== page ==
Starting your Cloud Financial Management journey: Cost planning

by Savanna Jensen | on

This is a blog series that was devised to help you get started building a successful CFM plan for your business using the 4 Amazon Web Services CFM principles as our roadmap: See, Save, Plan, and Run. This is the third blog in our 4-part series, wherein we’ll be covering how you can Plan for the future and anticipate your costs on Amazon Web Services. Understanding your current costs is the first step to beginning to plan for the future. So, in case you missed it, check out the See blog in this series and make sure you’ve got the tools and data necessary to understand your current run rate.

You’ll want to consider the following areas when mapping out the next (months, year, etc.):

  1. Keep an open line of communication between the technical and business stakeholders in your organization; it’s the cornerstone to planning accurately. The more information your technical teams can provide, the more accurate your projections will be.
  2. Your forecast and planning exercise will need to consider two different cases: existing workloads and net-new workloads (migrations). Each one has unique considerations to factor into your planning exercise.

Forecasting and planning for existing workloads

1. Work with your technical stakeholders to understand any upcoming initiatives that will impact run rate, spend, or usage patterns and the timelines involved:

  • Using more performant offerings such as Amazon Web Services Graviton Processor , and similar modernization activities, which can bring down cost and change run rate.
  • Changing the makeup of your compute portfolio by transitioning workloads to serverless or containers frameworks can change your Amazon EC2 usage patterns. Make sure you’re factoring in any projects and the time they’ll take to complete.
  • Moving infrastructure into a full production workload as this could lead to more static cost.

2. Factor in cost optimization initiatives:

  • Encouraging all business units to adopt Amazon S3 Intelligent-Tiering or use more Amazon S3 Glacier Deep Archive ? Make sure you consider the associated cost reduction in your forecast! (You can use your current usage data and the Amazon Web Services Pricing Calculator to estimate cost after optimization.)

3. Anticipate and plan for upcoming subscription renewals, especially if your organization uses a purchase option that includes an upfront payment:

  • All Upfront or Partial Upfront Savings Plan or Reserved Instance payments can be significant! Remember to include them in your plan for the year/month/etc., if you have an upcoming renewal.

4. Consider organic growth on the platform:

  • Take a retroactive look at your spend and usage patterns using tools like Amazon Web Services Cost Explorer , Amazon Web Services Cost and Usage Reports , or Amazon Web Services Cloud Intelligence Dashboard to determine if your workloads are growing on Amazon Web Services. Work with your technical stakeholders to understand whether or not they anticipate these growth patterns will slow, accelerate, or continue.

Forecasting and planning for net-new workloads

1. Work with your technical teams to understand what the workload will look like when it’s on Amazon Web Services and the timelines involved:

  • Are you planning on a lift and shift? Or rearchitecting as you go? If you don’t know where to start, you may want to build a cost comparison model .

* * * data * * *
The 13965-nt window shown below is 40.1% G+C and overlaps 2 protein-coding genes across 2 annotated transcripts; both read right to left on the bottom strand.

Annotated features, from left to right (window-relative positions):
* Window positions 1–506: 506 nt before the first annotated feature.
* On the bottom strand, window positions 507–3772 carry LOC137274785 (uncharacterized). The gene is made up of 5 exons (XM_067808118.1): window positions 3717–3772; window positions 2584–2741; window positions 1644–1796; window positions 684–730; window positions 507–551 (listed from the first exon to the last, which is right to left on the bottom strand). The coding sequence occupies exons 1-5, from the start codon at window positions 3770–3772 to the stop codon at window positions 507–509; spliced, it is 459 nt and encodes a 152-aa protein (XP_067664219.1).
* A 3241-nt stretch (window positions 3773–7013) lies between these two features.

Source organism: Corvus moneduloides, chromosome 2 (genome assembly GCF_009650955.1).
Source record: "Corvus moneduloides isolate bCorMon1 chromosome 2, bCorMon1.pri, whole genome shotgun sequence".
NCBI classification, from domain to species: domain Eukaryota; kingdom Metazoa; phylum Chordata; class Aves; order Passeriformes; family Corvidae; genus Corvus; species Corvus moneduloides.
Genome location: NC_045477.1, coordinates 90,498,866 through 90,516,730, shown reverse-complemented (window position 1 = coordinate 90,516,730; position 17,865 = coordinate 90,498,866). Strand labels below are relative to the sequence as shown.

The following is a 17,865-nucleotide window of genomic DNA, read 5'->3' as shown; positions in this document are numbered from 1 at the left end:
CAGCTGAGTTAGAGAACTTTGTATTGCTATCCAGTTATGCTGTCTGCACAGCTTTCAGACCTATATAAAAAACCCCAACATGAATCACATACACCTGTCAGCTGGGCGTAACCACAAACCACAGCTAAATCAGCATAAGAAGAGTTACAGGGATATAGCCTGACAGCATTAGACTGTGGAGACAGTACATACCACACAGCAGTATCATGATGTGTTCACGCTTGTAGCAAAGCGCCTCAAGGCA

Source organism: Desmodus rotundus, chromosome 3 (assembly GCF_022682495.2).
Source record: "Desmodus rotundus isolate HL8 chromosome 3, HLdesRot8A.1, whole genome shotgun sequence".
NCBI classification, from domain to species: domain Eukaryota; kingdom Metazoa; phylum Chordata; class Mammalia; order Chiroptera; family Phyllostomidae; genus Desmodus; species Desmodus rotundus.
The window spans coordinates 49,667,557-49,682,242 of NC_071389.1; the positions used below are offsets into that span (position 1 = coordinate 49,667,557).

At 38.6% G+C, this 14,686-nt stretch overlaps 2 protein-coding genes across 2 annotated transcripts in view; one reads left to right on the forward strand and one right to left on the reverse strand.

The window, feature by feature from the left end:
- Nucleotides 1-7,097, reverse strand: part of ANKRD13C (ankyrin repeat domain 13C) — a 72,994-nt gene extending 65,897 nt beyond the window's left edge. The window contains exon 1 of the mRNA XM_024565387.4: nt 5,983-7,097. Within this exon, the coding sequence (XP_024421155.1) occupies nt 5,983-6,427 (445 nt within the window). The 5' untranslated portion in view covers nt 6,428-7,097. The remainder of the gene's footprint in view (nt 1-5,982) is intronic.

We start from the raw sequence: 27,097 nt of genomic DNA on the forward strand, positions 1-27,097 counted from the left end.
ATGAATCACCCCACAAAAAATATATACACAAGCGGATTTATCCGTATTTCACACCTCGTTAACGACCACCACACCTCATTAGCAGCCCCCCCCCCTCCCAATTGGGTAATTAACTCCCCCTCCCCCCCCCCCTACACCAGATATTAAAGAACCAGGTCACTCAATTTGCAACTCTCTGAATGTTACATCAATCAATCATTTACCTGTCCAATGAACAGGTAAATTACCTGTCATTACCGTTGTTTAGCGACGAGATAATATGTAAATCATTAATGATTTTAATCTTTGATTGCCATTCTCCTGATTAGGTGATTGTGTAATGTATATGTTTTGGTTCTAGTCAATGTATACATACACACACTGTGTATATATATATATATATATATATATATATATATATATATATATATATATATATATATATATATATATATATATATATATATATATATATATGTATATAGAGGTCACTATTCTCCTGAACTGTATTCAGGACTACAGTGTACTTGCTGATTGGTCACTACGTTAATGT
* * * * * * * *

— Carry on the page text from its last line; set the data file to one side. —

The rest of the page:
2. Amazon Web Services Pricing Calculator is your new best friend:

  • The Pricing Calculator is a web-based planning tool that you can use to create estimates for your Amazon Web Services use cases. You can use it to model your solutions before building them, explore the Amazon Web Services service price points, and review the calculations behind your estimates. That way you can build, save, and iterate on pricing estimates for your anticipated workload.
  • If you’ve never used the Pricing Calculator before, you can use the Well- Architected Lab to help you get started .

3. Make sure and consider a few key steps to support success and management of costs during a migration or modernization initiative, including:

  • defining success metrics
  • improving cost visibility and predictability
  • optimize early to save time and money

4. Once you’ve worked with your technical stakeholders, evaluated your existing run rate, and built a map of what the future will look like, it’s time to make sure to set up mechanisms to make sure you stay on track!

  • Create and configure Amazon Web Services Budgets and Budget Alerts that are meaningful to your business. You can trigger budgets on a daily, monthly, quarterly, or annual cadence, and configure them based on all the filters you know and love in Cost Explorer.
  • If you’d like to take your Budgets implementation to the next level, check out Budgets Reports for configurable, portfolio-wide reporting, push notifications, and more!

Like every part of CFM, planning is an iterative and ongoing process. After your first planning exercise, make sure to determine the cadence you plan to revisit and revitalize your forecast as you progress on your Amazon Web Services journey.

Bonus tips: If you’re anticipating growth on Amazon Web Services, whether it’s due to a migration, peak event, or expansion of your business, make sure you’re ready!

  • Confirm that you have a defined account strategy that will support your growth
  • Anticipate and request limit increases if needed, especially for newly created Amazon Web Services accounts
  • Consider your capacity needs and provision On Demand Capacity Reservations (ODCRs), if necessary
  • Develop a cost monitoring and optimization strategy that fits your needs (more on this when we tackle ‘Run’ next week!)
  • Work with your Amazon Web Services account team, if applicable

📚Explore this blog series to improve your cloud cost forecasting